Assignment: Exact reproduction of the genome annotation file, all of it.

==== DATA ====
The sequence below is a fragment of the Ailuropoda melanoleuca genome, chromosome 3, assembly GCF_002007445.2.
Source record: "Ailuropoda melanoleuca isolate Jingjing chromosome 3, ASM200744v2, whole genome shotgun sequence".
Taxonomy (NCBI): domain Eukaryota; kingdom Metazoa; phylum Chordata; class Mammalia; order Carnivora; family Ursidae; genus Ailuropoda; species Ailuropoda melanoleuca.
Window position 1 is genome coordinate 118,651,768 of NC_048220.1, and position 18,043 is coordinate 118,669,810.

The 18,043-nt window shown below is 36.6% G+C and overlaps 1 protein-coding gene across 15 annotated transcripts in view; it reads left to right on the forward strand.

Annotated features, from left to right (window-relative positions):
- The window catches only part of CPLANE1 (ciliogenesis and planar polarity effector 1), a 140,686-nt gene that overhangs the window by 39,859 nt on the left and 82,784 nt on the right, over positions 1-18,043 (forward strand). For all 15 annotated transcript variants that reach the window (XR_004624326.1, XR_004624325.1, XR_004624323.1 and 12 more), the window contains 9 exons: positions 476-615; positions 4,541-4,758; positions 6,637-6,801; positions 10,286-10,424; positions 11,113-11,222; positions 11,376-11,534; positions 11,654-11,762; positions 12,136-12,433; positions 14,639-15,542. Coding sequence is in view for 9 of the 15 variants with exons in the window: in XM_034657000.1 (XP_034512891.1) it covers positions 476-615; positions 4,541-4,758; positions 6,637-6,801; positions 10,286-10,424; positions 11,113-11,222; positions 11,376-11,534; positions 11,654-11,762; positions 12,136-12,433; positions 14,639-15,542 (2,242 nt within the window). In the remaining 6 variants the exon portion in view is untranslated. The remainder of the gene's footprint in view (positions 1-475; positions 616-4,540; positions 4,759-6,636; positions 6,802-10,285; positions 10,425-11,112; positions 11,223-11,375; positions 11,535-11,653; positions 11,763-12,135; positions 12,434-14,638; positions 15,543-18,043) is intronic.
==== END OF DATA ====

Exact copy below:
The sequence below is a fragment of the Ailuropoda melanoleuca genome, chromosome 3, assembly GCF_002007445.2.
Source record: "Ailuropoda melanoleuca isolate Jingjing chromosome 3, ASM200744v2, whole genome shotgun sequence".
Taxonomy (NCBI): domain Eukaryota; kingdom Metazoa; phylum Chordata; class Mammalia; order Carnivora; family Ursidae; genus Ailuropoda; species Ailuropoda melanoleuca.
Window position 1 is genome coordinate 118,651,768 of NC_048220.1, and position 18,043 is coordinate 118,669,810.

The 18,043-nt window shown below is 36.6% G+C and overlaps 1 protein-coding gene across 15 annotated transcripts in view; it reads left to right on the forward strand.

Annotated features, from left to right (window-relative positions):
- The window catches only part of CPLANE1 (ciliogenesis and planar polarity effector 1), a 140,686-nt gene that overhangs the window by 39,859 nt on the left and 82,784 nt on the right, over positions 1-18,043 (forward strand). For all 15 annotated transcript variants that reach the window (XR_004624326.1, XR_004624325.1, XR_004624323.1 and 12 more), the window contains 9 exons: positions 476-615; positions 4,541-4,758; positions 6,637-6,801; positions 10,286-10,424; positions 11,113-11,222; positions 11,376-11,534; positions 11,654-11,762; positions 12,136-12,433; positions 14,639-15,542. Coding sequence is in view for 9 of the 15 variants with exons in the window: in XM_034657000.1 (XP_034512891.1) it covers positions 476-615; positions 4,541-4,758; positions 6,637-6,801; positions 10,286-10,424; positions 11,113-11,222; positions 11,376-11,534; positions 11,654-11,762; positions 12,136-12,433; positions 14,639-15,542 (2,242 nt within the window). In the remaining 6 variants the exon portion in view is untranslated. The remainder of the gene's footprint in view (positions 1-475; positions 616-4,540; positions 4,759-6,636; positions 6,802-10,285; positions 10,425-11,112; positions 11,223-11,375; positions 11,535-11,653; positions 11,763-12,135; positions 12,434-14,638; positions 15,543-18,043) is intronic.